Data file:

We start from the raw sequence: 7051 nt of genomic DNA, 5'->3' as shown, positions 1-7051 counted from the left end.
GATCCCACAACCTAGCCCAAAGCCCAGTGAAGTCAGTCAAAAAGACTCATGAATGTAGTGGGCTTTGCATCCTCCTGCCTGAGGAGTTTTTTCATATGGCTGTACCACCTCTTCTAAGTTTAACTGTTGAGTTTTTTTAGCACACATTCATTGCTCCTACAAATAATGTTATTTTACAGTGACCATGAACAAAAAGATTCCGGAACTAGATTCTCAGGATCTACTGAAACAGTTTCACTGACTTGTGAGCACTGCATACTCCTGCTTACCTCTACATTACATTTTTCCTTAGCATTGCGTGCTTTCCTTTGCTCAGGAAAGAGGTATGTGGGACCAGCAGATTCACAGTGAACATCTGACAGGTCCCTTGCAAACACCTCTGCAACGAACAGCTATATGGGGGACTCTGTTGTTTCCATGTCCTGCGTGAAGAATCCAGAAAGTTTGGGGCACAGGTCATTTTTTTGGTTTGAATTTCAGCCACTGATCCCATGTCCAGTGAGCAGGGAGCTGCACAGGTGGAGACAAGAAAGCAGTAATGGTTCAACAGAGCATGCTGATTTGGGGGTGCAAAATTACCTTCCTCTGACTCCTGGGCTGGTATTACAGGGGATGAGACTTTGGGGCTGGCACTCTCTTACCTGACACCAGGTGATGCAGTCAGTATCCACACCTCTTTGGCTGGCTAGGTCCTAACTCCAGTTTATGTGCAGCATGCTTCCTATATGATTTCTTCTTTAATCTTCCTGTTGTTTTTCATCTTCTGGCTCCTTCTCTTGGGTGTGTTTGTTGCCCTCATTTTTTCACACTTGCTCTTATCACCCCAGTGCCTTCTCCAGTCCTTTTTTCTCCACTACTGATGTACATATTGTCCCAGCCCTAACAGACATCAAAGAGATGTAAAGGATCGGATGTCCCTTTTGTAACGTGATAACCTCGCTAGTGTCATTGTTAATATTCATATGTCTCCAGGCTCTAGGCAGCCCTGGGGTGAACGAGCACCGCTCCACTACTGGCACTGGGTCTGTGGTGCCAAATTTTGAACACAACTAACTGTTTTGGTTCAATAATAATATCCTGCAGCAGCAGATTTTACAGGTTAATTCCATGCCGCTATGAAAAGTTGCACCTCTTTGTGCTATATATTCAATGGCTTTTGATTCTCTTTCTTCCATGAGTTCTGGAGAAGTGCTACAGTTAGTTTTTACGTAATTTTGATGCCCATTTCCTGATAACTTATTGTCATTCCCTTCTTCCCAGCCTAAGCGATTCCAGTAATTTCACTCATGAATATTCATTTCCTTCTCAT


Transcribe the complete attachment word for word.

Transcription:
We start from the raw sequence: 7051 nt of genomic DNA, 5'->3' as shown, positions 1-7051 counted from the left end.
GATCCCACAACCTAGCCCAAAGCCCAGTGAAGTCAGTCAAAAAGACTCATGAATGTAGTGGGCTTTGCATCCTCCTGCCTGAGGAGTTTTTTCATATGGCTGTACCACCTCTTCTAAGTTTAACTGTTGAGTTTTTTTAGCACACATTCATTGCTCCTACAAATAATGTTATTTTACAGTGACCATGAACAAAAAGATTCCGGAACTAGATTCTCAGGATCTACTGAAACAGTTTCACTGACTTGTGAGCACTGCATACTCCTGCTTACCTCTACATTACATTTTTCCTTAGCATTGCGTGCTTTCCTTTGCTCAGGAAAGAGGTATGTGGGACCAGCAGATTCACAGTGAACATCTGACAGGTCCCTTGCAAACACCTCTGCAACGAACAGCTATATGGGGGACTCTGTTGTTTCCATGTCCTGCGTGAAGAATCCAGAAAGTTTGGGGCACAGGTCATTTTTTTGGTTTGAATTTCAGCCACTGATCCCATGTCCAGTGAGCAGGGAGCTGCACAGGTGGAGACAAGAAAGCAGTAATGGTTCAACAGAGCATGCTGATTTGGGGGTGCAAAATTACCTTCCTCTGACTCCTGGGCTGGTATTACAGGGGATGAGACTTTGGGGCTGGCACTCTCTTACCTGACACCAGGTGATGCAGTCAGTATCCACACCTCTTTGGCTGGCTAGGTCCTAACTCCAGTTTATGTGCAGCATGCTTCCTATATGATTTCTTCTTTAATCTTCCTGTTGTTTTTCATCTTCTGGCTCCTTCTCTTGGGTGTGTTTGTTGCCCTCATTTTTTCACACTTGCTCTTATCACCCCAGTGCCTTCTCCAGTCCTTTTTTCTCCACTACTGATGTACATATTGTCCCAGCCCTAACAGACATCAAAGAGATGTAAAGGATCGGATGTCCCTTTTGTAACGTGATAACCTCGCTAGTGTCATTGTTAATATTCATATGTCTCCAGGCTCTAGGCAGCCCTGGGGTGAACGAGCACCGCTCCACTACTGGCACTGGGTCTGTGGTGCCAAATTTTGAACACAACTAACTGTTTTGGTTCAATAATAATATCCTGCAGCAGCAGATTTTACAGGTTAATTCCATGCCGCTATGAAAAGTTGCACCTCTTTGTGCTATATATTCAATGGCTTTTGATTCTCTTTCTTCCATGAGTTCTGGAGAAGTGCTACAGTTAGTTTTTACGTAATTTTGATGCCCATTTCCTGATAACTTATTGTCATTCCCTTCTTCCCAGCCTAAGCGATTCCAGTAATTTCACTCATGAATATTCATTTCCTTCTCAT